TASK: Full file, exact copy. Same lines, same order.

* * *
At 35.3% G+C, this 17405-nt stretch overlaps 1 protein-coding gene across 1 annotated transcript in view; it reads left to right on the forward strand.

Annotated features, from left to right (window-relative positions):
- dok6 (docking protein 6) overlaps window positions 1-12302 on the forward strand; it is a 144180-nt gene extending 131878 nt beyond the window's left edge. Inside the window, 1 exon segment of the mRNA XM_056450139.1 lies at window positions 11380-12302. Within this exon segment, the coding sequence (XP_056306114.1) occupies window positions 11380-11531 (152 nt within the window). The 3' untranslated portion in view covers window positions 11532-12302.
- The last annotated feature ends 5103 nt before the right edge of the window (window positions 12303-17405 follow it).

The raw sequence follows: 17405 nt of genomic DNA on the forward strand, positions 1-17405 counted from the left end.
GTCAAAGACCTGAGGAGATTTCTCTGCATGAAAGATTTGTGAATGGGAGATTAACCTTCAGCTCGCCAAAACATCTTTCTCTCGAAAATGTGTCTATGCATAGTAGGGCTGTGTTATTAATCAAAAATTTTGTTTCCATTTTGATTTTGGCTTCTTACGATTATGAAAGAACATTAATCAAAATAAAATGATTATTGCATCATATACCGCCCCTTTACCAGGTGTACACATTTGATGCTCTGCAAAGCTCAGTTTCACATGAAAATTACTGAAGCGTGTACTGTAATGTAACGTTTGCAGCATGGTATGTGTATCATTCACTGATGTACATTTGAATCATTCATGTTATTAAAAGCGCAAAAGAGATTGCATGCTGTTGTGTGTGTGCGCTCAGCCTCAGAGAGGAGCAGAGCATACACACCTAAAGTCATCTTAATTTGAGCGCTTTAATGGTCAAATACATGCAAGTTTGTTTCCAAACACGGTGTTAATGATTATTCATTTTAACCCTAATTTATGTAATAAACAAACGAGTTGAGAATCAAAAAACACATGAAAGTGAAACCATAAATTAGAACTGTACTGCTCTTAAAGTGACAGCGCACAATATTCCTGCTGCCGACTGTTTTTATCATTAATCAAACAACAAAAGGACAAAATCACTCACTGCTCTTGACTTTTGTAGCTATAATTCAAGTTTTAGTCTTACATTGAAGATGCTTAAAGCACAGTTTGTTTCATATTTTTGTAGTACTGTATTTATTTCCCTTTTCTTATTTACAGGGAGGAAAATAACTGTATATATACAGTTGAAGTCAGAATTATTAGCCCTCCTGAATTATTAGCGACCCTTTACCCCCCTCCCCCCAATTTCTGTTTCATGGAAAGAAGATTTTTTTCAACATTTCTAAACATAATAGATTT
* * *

At 35.3% G+C, this 17405-nt stretch overlaps 1 protein-coding gene across 1 annotated transcript in view; it reads left to right on the forward strand.

Annotated features, from left to right (window-relative positions):
- dok6 (docking protein 6) overlaps window positions 1-12302 on the forward strand; it is a 144180-nt gene extending 131878 nt beyond the window's left edge. Inside the window, 1 exon segment of the mRNA XM_056450139.1 lies at window positions 11380-12302. Within this exon segment, the coding sequence (XP_056306114.1) occupies window positions 11380-11531 (152 nt within the window). The 3' untranslated portion in view covers window positions 11532-12302.
- The last annotated feature ends 5103 nt before the right edge of the window (window positions 12303-17405 follow it).

The raw sequence follows: 17405 nt of genomic DNA on the forward strand, positions 1-17405 counted from the left end.
GTCAAAGACCTGAGGAGATTTCTCTGCATGAAAGATTTGTGAATGGGAGATTAACCTTCAGCTCGCCAAAACATCTTTCTCTCGAAAATGTGTCTATGCATAGTAGGGCTGTGTTATTAATCAAAAATTTTGTTTCCATTTTGATTTTGGCTTCTTACGATTATGAAAGAACATTAATCAAAATAAAATGATTATTGCATCATATACCGCCCCTTTACCAGGTGTACACATTTGATGCTCTGCAAAGCTCAGTTTCACATGAAAATTACTGAAGCGTGTACTGTAATGTAACGTTTGCAGCATGGTATGTGTATCATTCACTGATGTACATTTGAATCATTCATGTTATTAAAAGCGCAAAAGAGATTGCATGCTGTTGTGTGTGTGCGCTCAGCCTCAGAGAGGAGCAGAGCATACACACCTAAAGTCATCTTAATTTGAGCGCTTTAATGGTCAAATACATGCAAGTTTGTTTCCAAACACGGTGTTAATGATTATTCATTTTAACCCTAATTTATGTAATAAACAAACGAGTTGAGAATCAAAAAACACATGAAAGTGAAACCATAAATTAGAACTGTACTGCTCTTAAAGTGACAGCGCACAATATTCCTGCTGCCGACTGTTTTTATCATTAATCAAACAACAAAAGGACAAAATCACTCACTGCTCTTGACTTTTGTAGCTATAATTCAAGTTTTAGTCTTACATTGAAGATGCTTAAAGCACAGTTTGTTTCATATTTTTGTAGTACTGTATTTATTTCCCTTTTCTTATTTACAGGGAGGAAAATAACTGTATATATACAGTTGAAGTCAGAATTATTAGCCCTCCTGAATTATTAGCGACCCTTTACCCCCCTCCCCCCAATTTCTGTTTCATGGAAAGAAGATTTTTTTCAACATTTCTAAACATAATAGATTT